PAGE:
• The M4-P saw the start of Leica using precision parts as part of a cost reduction program and it is said the M4 and later Ms are not as smooth as the earlier Leica M3 and Leica M2
  • The Leica M4-P has zinc top and base plates not the traditional brass plates
  • The Leica M4-P was built in Midland, Canada not Germany to save cost (with an exception to those cameras made in the last year of production when production was moved back to Wetzlar, Germany in 1986 before being replaced by the Leica M6)
  • The Leica M4-P has no lightmeter but is otherwise similar to a Leica M6 so why not just buy a M6
  • The Leica M4-P has a “cluttered” viewfinder with too many framelines (vs. the older Leica M3 and M2) but is the same viewfinder as the Leica M6
  • The Leica M4-P is said to suffer from flaring in the viewfinder (the same as the Leica M6)(I don’t remember experiencing many issues with my M6)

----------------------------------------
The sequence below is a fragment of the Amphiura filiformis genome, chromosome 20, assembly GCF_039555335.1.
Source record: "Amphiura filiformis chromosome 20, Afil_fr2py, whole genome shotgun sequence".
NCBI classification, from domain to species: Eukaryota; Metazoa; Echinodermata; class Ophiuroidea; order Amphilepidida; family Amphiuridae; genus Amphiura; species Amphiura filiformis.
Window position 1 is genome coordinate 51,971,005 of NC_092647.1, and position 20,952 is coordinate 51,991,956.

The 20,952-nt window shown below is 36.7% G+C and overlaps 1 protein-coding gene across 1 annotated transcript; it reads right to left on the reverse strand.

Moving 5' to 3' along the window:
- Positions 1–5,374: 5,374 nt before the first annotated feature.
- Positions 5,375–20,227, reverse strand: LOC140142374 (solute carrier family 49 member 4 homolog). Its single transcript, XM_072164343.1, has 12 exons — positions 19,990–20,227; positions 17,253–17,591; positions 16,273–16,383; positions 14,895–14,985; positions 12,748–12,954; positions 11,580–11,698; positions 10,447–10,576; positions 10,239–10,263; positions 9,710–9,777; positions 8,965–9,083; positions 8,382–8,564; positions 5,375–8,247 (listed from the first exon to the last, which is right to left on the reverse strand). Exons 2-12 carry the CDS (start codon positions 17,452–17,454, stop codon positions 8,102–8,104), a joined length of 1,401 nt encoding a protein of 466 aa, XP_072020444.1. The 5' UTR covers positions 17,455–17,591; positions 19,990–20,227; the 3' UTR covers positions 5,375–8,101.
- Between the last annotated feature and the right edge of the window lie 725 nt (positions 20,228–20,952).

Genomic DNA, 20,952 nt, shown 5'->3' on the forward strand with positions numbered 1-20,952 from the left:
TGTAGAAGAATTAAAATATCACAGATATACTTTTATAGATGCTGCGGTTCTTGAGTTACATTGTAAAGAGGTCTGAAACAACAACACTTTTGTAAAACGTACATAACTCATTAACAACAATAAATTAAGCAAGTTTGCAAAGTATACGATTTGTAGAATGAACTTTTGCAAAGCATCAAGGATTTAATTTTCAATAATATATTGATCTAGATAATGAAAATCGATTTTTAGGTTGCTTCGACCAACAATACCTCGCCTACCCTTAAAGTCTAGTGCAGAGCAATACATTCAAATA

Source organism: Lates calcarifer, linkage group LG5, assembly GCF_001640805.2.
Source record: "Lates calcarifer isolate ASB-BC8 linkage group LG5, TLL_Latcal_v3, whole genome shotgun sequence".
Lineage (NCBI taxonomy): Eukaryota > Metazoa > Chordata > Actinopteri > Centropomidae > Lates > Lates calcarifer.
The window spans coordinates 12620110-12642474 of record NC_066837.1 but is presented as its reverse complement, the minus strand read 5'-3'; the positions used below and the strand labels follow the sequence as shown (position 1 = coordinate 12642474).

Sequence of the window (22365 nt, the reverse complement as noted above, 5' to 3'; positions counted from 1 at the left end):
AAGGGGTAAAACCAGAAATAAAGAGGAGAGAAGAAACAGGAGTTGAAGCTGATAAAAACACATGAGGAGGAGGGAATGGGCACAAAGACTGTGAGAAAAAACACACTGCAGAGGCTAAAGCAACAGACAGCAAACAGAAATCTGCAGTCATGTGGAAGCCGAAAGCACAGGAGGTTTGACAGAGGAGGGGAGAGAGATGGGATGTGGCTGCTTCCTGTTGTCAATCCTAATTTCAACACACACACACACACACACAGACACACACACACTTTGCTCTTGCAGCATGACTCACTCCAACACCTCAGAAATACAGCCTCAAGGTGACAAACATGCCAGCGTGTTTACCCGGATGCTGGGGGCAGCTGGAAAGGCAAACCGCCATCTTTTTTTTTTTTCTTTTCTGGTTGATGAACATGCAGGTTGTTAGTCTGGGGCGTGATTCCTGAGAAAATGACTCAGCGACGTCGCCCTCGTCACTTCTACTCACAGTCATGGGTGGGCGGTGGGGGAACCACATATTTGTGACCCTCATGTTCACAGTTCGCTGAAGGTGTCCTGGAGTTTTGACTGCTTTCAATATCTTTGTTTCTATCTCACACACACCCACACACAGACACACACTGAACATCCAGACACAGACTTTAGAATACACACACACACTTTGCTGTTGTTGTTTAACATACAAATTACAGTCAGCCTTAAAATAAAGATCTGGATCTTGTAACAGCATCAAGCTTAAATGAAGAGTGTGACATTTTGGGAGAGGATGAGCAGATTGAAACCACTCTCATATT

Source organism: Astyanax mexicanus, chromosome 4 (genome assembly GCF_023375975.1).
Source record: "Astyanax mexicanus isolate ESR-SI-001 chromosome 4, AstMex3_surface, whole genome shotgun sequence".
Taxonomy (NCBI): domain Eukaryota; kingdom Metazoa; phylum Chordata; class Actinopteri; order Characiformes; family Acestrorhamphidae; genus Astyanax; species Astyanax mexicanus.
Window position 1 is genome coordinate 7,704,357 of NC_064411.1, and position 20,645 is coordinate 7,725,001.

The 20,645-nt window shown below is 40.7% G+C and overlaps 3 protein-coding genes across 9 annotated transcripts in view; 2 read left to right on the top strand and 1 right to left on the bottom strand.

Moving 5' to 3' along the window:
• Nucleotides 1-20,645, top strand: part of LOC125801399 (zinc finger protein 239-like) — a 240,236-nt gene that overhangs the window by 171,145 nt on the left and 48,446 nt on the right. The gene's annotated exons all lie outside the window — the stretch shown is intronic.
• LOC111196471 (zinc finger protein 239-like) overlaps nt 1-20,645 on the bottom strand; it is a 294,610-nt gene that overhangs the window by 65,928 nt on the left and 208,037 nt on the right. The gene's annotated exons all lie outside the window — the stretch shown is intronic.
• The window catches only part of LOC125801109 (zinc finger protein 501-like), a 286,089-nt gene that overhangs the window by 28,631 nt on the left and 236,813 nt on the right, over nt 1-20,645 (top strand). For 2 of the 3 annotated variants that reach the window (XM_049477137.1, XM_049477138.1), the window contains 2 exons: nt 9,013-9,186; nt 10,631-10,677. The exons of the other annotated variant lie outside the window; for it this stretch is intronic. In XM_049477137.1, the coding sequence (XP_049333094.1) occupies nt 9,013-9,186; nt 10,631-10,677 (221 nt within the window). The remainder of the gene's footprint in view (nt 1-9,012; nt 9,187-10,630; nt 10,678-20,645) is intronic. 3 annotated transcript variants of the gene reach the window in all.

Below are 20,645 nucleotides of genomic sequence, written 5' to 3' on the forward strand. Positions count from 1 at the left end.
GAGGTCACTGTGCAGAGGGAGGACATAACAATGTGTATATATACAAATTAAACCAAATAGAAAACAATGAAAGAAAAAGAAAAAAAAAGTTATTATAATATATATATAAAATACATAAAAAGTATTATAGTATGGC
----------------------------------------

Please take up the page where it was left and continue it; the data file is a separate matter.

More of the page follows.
• The Leica M4-P Leica red dot is positioned on the front right side of the camera rather than front centre to hide the adjustment screw

So why do I need another Leica!?

I guess I don’t really need another camera but I managed to construct a good argument for the purchase!  Here is a summary of the Leica M4-P vs. my other Leica M cameras.

Leica M4-P vs. Leica M3

The Leica M3 viewfinder does not have 28mm or 35mm framelines and does not have a hotshoe so I can’t use the M3 with flash triggers and off camera flash.  The M3 also has the slower to use film take up spool and rewind knob which are not ideal if working fast at a Leica wedding or on location with a model / client.

The Leica M3 is arguably better built and smoother to operate than the Leica M4-P.  The Leica M3 has THE best rangfinder viewfinder,  I think, if using 50mm lenses.

Both my Leica M3 single stroke and Leica M3 double stroke cameras currently need recalibrating to be able to use accurately with fast lenses like the Leica Noctilux 50mm f1.

Leica M4-P vs. Leica M2